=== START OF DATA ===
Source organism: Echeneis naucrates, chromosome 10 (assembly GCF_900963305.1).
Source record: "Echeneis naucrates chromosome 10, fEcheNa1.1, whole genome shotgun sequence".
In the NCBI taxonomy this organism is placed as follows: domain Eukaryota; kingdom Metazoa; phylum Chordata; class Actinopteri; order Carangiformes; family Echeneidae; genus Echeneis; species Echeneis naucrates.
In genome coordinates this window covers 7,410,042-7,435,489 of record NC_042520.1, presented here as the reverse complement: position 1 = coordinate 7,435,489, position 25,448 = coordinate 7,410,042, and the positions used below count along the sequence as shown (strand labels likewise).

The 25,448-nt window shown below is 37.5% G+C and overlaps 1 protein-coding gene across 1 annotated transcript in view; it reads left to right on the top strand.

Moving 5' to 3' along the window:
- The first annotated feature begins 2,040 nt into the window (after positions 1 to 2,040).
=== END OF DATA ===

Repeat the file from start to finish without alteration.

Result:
Source organism: Echeneis naucrates, chromosome 10 (assembly GCF_900963305.1).
Source record: "Echeneis naucrates chromosome 10, fEcheNa1.1, whole genome shotgun sequence".
In the NCBI taxonomy this organism is placed as follows: domain Eukaryota; kingdom Metazoa; phylum Chordata; class Actinopteri; order Carangiformes; family Echeneidae; genus Echeneis; species Echeneis naucrates.
In genome coordinates this window covers 7,410,042-7,435,489 of record NC_042520.1, presented here as the reverse complement: position 1 = coordinate 7,435,489, position 25,448 = coordinate 7,410,042, and the positions used below count along the sequence as shown (strand labels likewise).

The 25,448-nt window shown below is 37.5% G+C and overlaps 1 protein-coding gene across 1 annotated transcript in view; it reads left to right on the top strand.

Moving 5' to 3' along the window:
- The first annotated feature begins 2,040 nt into the window (after positions 1 to 2,040).